Department of Medicine, Division of Preventive and Behavioral Medicine
Behavior and Behavior Mechanisms | Community Health and Preventive Medicine | Health Communication | Neoplasms | Preventive Medicine | Skin and Connective Tissue Diseases | Social Media | Telemedicine
The incidence of skin cancer is rising in the U.S., and melanoma, the deadliest form, is increasing disproportionately among young white women. Indoor tanning is a modifiable risk factor for all skin cancers and continues to be used at the highest rates in young white women. Adolescents and young adults report personal appearance-based reasons for using indoor tanning. Previous research has explored the influences on tanning bed use, including individual factors as well as relationships with peers, family, schools, media influences, legislation, and societal beauty norms. Adolescents and young adults also have high rates of social media usage, and research is emerging on how best to utilize these platforms for prevention. Social media has the potential to be a cost-effective way to reach large numbers of young people and target messages at characteristics of specific audiences. Recent prevention efforts have shown that comprehensive prevention campaigns that include technology and social media are promising in reducing rates of indoor tanning among young adults. This review examines the literature on psychosocial influences on indoor tanning among adolescents and young adults, and highlights ways in which technology and social media can be used for prevention efforts.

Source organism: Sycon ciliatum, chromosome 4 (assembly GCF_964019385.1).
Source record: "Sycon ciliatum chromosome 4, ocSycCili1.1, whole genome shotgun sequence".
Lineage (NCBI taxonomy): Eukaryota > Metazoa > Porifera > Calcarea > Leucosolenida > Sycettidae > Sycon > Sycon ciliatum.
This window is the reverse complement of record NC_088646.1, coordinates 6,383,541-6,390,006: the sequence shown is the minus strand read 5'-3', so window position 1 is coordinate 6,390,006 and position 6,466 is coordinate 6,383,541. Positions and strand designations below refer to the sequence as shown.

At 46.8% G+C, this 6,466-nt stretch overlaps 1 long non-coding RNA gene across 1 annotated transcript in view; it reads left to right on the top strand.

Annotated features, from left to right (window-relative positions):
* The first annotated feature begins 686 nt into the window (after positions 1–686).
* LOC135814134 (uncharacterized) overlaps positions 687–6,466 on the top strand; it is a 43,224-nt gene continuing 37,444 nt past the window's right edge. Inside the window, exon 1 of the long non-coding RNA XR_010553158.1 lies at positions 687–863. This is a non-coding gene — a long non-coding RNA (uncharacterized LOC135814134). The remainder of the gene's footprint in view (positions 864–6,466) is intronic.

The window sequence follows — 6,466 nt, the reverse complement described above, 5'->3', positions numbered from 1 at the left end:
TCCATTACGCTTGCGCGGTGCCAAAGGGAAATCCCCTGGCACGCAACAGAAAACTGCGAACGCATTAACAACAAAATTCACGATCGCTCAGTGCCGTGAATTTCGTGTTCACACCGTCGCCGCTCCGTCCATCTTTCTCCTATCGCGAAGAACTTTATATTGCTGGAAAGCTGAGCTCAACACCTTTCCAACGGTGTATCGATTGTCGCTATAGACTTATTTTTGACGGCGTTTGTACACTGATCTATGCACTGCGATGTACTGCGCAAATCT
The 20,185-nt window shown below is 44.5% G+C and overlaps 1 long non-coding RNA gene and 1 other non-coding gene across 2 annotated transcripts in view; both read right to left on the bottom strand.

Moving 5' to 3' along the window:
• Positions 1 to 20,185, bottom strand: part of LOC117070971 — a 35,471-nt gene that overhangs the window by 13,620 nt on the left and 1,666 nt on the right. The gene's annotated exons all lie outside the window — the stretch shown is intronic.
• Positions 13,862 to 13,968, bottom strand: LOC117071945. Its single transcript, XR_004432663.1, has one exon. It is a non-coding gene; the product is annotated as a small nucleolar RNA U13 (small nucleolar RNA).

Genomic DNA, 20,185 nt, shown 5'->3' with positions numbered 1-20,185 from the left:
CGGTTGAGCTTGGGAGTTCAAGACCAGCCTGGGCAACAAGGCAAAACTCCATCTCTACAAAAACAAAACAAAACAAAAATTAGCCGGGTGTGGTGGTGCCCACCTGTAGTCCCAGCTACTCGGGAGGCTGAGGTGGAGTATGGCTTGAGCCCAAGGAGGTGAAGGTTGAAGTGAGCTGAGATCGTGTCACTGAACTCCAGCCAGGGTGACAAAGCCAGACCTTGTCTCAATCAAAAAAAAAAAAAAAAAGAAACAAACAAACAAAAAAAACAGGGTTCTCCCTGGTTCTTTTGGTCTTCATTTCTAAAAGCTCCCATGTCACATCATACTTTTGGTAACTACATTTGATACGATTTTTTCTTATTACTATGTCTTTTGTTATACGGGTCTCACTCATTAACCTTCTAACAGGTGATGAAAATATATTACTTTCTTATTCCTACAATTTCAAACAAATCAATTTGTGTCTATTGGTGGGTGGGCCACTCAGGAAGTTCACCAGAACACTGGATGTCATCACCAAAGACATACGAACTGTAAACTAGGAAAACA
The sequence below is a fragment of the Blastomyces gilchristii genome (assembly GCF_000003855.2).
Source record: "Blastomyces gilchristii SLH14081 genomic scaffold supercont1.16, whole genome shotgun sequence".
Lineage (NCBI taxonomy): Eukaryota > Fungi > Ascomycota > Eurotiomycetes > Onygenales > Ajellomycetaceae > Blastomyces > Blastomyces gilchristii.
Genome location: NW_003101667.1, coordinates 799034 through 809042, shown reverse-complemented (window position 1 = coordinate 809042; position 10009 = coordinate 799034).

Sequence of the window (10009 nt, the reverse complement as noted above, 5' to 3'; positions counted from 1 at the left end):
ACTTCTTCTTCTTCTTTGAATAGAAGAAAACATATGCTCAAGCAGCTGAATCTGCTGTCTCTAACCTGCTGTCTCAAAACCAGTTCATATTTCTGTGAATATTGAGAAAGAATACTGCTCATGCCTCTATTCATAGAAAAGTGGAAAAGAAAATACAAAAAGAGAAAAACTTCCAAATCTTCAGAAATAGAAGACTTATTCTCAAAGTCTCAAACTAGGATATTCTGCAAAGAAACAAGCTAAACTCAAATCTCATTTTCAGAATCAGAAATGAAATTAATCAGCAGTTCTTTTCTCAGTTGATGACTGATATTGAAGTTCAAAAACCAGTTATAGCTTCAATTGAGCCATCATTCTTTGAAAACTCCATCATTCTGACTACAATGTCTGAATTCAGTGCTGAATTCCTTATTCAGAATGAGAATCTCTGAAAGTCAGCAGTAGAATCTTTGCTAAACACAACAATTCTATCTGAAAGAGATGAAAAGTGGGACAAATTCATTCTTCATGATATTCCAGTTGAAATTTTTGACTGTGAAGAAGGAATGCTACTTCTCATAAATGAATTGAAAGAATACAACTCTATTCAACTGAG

social media, tanning beds, skin cancer, indoor tanning, young adults
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Copyright 2017 American Journal of Preventive Medicine. Published by Elsevier Inc. This is an open access article under the CC BY-NC-ND license (http://creativecommons.org/licenses/by-nc-nd/4.0/).
DOI of Published Version
Am J Prev Med. 2017 Sep;53(3S1):S86-S94. doi: 10.1016/j.amepre.2017.04.027. Link to article on publisher's site
American journal of preventive medicine
Falzone AE, Brindis CD, Chren M, Junn A, Pagoto SL, Wehner M, Linos E. (2017). Teens, Tweets, and Tanning Beds: Rethinking the Use of Social Media for Skin Cancer Prevention. Open Access Articles. https://doi.org/10.1016/j.amepre.2017.04.027. Retrieved from https://escholarship.umassmed.edu/oapubs/3248
Creative Commons License
This work is licensed under a Creative Commons Attribution-Noncommercial-No Derivative Works 4.0 License.
Behavior and Behavior Mechanisms Commons, Community Health and Preventive Medicine Commons, Health Communication Commons, Neoplasms Commons, Preventive Medicine Commons, Skin and Connective Tissue Diseases Commons, Social Media Commons, Telemedicine Commons